During the COVID-19 pandemic, increases in telehealth use were apparent, largely due to restrictions on in-person care. Between March 2019 and March 2020, there was a 4,347 percent increase in national telehealth claim lines, previous tracker data shows.
Even a few years into the pandemic, telehealth use saw some increases as COVID-19 variants emerged. In November 2021, for instance, the FAIR Health Monthly Telehealth Regional tracker indicated that telehealth use jumped 7.3 percent, and COVID-19 regained a spot on the list of the top five telehealth diagnoses nationally.
Once again, in January, telehealth use increased by 7.3 percent nationally. It also rose by 9.5 percent in the Midwest, 9.5 percent in the West, 6.7 percent in the South, and 3.2 percent in the Northeast. In December 2022, telehealth use also increased nationally and in three of four US Census regions.
While the tracker continues to gather data surrounding telehealth use in 2023, it has added some new features. Like in previous years, analyses of costs, diagnoses, and medical claim lines remain. However, data surrounding audio-only telehealth use, urban and rural activity, and the top five diagnoses that occur through asynchronous telehealth are being accounted for this year.
Between December 2022 and January 2023, the use of audio-only telehealth decreased on all lists, both nationally and in all regions. The South, however, experienced the most noticeable decline, where this type of telehealth delivery dropped 16.6 percent in rural areas from 12.2 percent of telehealth claim lines in December to 10.6 percent in January. Audio-only telehealth use in the South declined by 12.8 percent in urban areas, from 12.2 percent of telehealth claim lines to 10.6 percent between December and January.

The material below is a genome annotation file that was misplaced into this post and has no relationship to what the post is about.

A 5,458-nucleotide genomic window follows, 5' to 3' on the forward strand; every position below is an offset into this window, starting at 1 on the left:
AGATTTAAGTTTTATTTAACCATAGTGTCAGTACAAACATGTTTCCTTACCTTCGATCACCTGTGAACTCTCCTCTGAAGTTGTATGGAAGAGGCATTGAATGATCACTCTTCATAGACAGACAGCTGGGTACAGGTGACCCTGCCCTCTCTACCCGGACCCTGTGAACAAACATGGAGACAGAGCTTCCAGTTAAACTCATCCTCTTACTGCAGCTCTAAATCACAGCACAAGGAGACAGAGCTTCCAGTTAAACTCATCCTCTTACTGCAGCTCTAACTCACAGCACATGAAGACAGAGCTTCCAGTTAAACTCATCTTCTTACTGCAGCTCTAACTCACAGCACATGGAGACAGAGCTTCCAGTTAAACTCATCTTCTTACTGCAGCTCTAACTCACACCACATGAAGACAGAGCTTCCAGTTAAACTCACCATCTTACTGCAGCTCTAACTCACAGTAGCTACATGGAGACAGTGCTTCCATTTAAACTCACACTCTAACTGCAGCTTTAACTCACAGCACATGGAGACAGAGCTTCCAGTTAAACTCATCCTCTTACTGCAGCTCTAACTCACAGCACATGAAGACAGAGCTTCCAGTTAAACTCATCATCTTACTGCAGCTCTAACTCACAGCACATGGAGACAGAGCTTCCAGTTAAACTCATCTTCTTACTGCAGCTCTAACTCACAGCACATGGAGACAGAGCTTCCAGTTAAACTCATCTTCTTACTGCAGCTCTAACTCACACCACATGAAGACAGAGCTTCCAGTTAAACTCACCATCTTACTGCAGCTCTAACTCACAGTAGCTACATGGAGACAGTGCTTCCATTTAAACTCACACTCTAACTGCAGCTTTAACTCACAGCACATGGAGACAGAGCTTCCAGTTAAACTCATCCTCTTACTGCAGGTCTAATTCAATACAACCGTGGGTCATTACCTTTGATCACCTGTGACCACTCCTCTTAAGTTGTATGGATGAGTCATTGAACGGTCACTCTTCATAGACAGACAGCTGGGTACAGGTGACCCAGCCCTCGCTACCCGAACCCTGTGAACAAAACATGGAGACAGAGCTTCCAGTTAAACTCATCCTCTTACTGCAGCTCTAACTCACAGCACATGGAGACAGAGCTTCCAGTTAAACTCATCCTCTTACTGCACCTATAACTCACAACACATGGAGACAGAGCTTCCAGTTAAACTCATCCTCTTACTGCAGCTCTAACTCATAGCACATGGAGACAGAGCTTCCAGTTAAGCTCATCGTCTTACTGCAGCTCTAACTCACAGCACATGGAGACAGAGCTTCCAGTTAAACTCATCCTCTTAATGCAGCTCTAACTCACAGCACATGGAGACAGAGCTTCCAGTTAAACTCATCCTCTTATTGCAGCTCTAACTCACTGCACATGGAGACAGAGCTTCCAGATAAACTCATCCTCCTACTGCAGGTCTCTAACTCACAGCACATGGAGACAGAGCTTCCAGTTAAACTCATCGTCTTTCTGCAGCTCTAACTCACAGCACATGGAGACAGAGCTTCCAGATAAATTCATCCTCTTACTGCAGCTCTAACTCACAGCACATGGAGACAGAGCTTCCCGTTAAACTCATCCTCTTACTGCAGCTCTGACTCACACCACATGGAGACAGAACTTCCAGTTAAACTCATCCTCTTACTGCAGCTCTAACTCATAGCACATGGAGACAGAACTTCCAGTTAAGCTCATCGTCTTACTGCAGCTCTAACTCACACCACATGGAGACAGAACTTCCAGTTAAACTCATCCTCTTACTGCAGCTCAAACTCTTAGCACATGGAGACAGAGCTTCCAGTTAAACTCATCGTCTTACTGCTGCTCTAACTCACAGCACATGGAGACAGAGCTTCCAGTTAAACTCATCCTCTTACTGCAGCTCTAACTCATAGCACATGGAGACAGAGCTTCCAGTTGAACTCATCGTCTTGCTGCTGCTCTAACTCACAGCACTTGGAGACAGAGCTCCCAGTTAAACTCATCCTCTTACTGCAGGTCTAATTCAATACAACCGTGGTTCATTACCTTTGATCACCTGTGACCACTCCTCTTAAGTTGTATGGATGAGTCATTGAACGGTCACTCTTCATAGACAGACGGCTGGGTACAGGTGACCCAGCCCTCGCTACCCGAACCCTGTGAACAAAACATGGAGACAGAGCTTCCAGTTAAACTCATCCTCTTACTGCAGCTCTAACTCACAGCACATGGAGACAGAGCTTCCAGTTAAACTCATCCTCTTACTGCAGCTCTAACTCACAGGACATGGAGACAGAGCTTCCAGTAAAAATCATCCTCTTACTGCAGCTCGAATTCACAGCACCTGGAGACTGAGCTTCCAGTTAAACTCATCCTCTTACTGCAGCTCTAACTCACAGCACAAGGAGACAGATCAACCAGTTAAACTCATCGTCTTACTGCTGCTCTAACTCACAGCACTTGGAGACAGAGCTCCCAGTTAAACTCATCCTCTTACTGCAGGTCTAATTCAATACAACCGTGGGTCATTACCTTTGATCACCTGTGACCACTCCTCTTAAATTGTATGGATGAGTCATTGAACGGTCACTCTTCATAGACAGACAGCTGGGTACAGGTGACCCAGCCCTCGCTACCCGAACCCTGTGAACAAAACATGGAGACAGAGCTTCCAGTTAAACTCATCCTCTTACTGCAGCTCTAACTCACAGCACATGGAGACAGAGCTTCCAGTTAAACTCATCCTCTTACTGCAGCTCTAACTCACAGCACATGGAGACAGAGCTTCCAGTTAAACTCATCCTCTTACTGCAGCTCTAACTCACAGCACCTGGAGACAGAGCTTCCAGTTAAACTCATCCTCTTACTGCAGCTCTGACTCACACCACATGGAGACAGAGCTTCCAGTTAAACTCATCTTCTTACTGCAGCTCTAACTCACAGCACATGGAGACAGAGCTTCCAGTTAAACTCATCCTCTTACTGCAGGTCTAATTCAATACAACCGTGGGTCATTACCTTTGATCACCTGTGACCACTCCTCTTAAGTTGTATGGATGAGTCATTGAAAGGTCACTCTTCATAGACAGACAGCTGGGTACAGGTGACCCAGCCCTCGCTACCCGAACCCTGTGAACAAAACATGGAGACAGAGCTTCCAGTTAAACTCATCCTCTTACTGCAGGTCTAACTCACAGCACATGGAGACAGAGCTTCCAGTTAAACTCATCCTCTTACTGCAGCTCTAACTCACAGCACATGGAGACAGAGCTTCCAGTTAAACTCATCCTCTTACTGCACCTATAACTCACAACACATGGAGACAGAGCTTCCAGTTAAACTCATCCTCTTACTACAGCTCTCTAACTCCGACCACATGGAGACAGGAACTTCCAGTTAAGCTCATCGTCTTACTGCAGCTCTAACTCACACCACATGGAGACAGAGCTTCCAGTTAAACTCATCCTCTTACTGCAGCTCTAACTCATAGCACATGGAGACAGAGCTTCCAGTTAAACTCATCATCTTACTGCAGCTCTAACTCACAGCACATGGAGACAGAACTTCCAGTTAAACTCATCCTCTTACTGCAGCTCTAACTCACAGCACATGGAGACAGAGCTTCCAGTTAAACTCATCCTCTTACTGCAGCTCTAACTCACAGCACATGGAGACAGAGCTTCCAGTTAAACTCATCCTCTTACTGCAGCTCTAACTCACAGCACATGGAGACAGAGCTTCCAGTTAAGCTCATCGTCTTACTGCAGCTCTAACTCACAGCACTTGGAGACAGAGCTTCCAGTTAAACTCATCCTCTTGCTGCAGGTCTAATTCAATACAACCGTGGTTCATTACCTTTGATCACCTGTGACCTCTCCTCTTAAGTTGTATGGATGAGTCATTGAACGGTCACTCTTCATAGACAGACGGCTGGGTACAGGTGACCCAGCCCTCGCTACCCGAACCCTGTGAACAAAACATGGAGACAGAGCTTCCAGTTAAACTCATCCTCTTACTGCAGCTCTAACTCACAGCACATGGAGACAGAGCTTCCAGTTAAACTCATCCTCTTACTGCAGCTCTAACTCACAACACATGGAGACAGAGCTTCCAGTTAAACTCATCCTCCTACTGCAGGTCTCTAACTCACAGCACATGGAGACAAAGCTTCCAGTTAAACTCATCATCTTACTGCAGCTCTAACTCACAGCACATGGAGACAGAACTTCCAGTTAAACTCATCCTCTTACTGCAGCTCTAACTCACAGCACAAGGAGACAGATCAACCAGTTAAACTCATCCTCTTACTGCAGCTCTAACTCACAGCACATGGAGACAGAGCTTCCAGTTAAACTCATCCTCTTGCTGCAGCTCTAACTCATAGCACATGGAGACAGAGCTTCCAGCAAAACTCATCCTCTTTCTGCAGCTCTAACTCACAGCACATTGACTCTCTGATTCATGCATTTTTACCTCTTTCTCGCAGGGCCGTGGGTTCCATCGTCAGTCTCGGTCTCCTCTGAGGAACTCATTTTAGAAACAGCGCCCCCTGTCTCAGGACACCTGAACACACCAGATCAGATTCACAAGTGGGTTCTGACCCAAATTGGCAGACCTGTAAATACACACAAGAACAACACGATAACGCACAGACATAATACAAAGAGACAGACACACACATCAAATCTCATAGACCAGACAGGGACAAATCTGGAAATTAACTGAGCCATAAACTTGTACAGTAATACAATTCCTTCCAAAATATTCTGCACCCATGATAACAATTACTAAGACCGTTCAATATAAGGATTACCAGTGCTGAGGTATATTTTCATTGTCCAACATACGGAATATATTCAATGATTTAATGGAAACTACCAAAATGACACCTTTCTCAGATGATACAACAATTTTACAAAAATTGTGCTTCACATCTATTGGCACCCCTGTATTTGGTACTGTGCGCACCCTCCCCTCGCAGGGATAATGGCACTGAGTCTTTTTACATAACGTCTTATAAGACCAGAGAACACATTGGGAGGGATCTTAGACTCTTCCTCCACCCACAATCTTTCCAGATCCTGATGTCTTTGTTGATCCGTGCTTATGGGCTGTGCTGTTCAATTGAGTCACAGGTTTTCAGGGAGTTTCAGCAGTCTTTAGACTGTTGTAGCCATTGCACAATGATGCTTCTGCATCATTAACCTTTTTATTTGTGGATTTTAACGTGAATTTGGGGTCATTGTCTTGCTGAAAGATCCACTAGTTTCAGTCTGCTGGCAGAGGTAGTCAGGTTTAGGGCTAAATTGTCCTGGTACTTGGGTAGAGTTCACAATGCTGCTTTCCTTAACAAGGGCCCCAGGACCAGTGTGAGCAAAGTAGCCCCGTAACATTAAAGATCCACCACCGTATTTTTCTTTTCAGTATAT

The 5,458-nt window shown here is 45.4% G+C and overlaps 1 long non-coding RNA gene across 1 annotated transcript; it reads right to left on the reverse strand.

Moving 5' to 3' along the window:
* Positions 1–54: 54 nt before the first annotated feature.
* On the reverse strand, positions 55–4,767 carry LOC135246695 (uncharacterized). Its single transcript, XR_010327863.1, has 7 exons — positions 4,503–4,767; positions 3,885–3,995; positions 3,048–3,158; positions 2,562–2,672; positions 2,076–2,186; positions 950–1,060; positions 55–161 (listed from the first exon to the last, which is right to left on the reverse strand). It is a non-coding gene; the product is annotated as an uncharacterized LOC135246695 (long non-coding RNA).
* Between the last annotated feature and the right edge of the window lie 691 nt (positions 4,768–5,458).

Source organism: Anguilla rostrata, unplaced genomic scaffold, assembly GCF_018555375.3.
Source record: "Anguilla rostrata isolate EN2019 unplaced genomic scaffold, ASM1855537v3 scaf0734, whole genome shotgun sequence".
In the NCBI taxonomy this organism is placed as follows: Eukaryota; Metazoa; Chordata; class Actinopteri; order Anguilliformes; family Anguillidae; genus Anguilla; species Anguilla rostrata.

Although audio-only telehealth was generally more popular in rural areas, the opposite trend occurred in the South, according to the report. Additionally, in January in the West, rural and urban residents used audio-only telehealth at similar rates.
Regarding overall top telehealth diagnoses in January, developmental disorders ranked fourth place nationally, and joint and soft tissue diseases ranked fifth. COVID-19 did not appear on the lists in the Midwest and the West. However, it appeared in fourth place in the South and third in the Northeast and at the national level.
Asynchronous telehealth refers to telehealth where relevant clinical data is stored and forwarded. In the South and at the national level in January, acute respiratory diseases and infections were the No. 1 diagnosis made through asynchronous telehealth.
But in the Northeast and Midwest, mental health conditions held the No. 1 spot. Hypertension ranked second on all top telehealth diagnoses lists except for the South, where it ranked fourth.
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